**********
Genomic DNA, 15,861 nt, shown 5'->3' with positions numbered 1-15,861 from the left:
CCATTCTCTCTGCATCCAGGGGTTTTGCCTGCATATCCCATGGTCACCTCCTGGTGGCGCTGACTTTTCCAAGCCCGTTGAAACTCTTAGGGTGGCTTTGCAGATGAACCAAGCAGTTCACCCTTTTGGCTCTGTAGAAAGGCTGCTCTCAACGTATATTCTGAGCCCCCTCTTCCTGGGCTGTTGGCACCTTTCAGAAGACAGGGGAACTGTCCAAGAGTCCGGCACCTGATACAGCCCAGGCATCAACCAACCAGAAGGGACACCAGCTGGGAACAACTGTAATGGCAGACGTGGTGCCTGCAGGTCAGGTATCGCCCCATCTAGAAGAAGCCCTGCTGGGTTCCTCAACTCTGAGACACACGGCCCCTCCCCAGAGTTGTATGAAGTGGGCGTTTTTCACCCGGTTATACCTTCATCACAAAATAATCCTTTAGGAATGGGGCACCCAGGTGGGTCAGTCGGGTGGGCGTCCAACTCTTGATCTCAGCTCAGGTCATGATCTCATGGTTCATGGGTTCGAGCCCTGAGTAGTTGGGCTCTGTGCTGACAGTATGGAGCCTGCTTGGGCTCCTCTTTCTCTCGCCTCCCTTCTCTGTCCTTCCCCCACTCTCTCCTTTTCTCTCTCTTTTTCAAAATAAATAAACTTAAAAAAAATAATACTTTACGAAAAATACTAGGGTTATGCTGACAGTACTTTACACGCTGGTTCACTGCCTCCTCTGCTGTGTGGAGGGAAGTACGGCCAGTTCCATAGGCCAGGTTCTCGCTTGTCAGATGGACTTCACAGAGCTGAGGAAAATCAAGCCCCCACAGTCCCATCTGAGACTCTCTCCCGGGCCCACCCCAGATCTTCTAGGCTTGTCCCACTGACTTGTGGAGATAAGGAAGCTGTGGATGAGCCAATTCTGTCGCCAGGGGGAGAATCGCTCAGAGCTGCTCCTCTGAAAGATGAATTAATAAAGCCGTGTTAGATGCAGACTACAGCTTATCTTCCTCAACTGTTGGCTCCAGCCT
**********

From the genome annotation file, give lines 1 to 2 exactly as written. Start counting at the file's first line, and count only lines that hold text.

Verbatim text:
Genomic DNA, 15,861 nt, shown 5'->3' with positions numbered 1-15,861 from the left:
CCATTCTCTCTGCATCCAGGGGTTTTGCCTGCATATCCCATGGTCACCTCCTGGTGGCGCTGACTTTTCCAAGCCCGTTGAAACTCTTAGGGTGGCTTTGCAGATGAACCAAGCAGTTCACCCTTTTGGCTCTGTAGAAAGGCTGCTCTCAACGTATATTCTGAGCCCCCTCTTCCTGGGCTGTTGGCACCTTTCAGAAGACAGGGGAACTGTCCAAGAGTCCGGCACCTGATACAGCCCAGGCATCAACCAACCAGAAGGGACACCAGCTGGGAACAACTGTAATGGCAGACGTGGTGCCTGCAGGTCAGGTATCGCCCCATCTAGAAGAAGCCCTGCTGGGTTCCTCAACTCTGAGACACACGGCCCCTCCCCAGAGTTGTATGAAGTGGGCGTTTTTCACCCGGTTATACCTTCATCACAAAATAATCCTTTAGGAATGGGGCACCCAGGTGGGTCAGTCGGGTGGGCGTCCAACTCTTGATCTCAGCTCAGGTCATGATCTCATGGTTCATGGGTTCGAGCCCTGAGTAGTTGGGCTCTGTGCTGACAGTATGGAGCCTGCTTGGGCTCCTCTTTCTCTCGCCTCCCTTCTCTGTCCTTCCCCCACTCTCTCCTTTTCTCTCTCTTTTTCAAAATAAATAAACTTAAAAAAAATAATACTTTACGAAAAATACTAGGGTTATGCTGACAGTACTTTACACGCTGGTTCACTGCCTCCTCTGCTGTGTGGAGGGAAGTACGGCCAGTTCCATAGGCCAGGTTCTCGCTTGTCAGATGGACTTCACAGAGCTGAGGAAAATCAAGCCCCCACAGTCCCATCTGAGACTCTCTCCCGGGCCCACCCCAGATCTTCTAGGCTTGTCCCACTGACTTGTGGAGATAAGGAAGCTGTGGATGAGCCAATTCTGTCGCCAGGGGGAGAATCGCTCAGAGCTGCTCCTCTGAAAGATGAATTAATAAAGCCGTGTTAGATGCAGACTACAGCTTATCTTCCTCAACTGTTGGCTCCAGCCT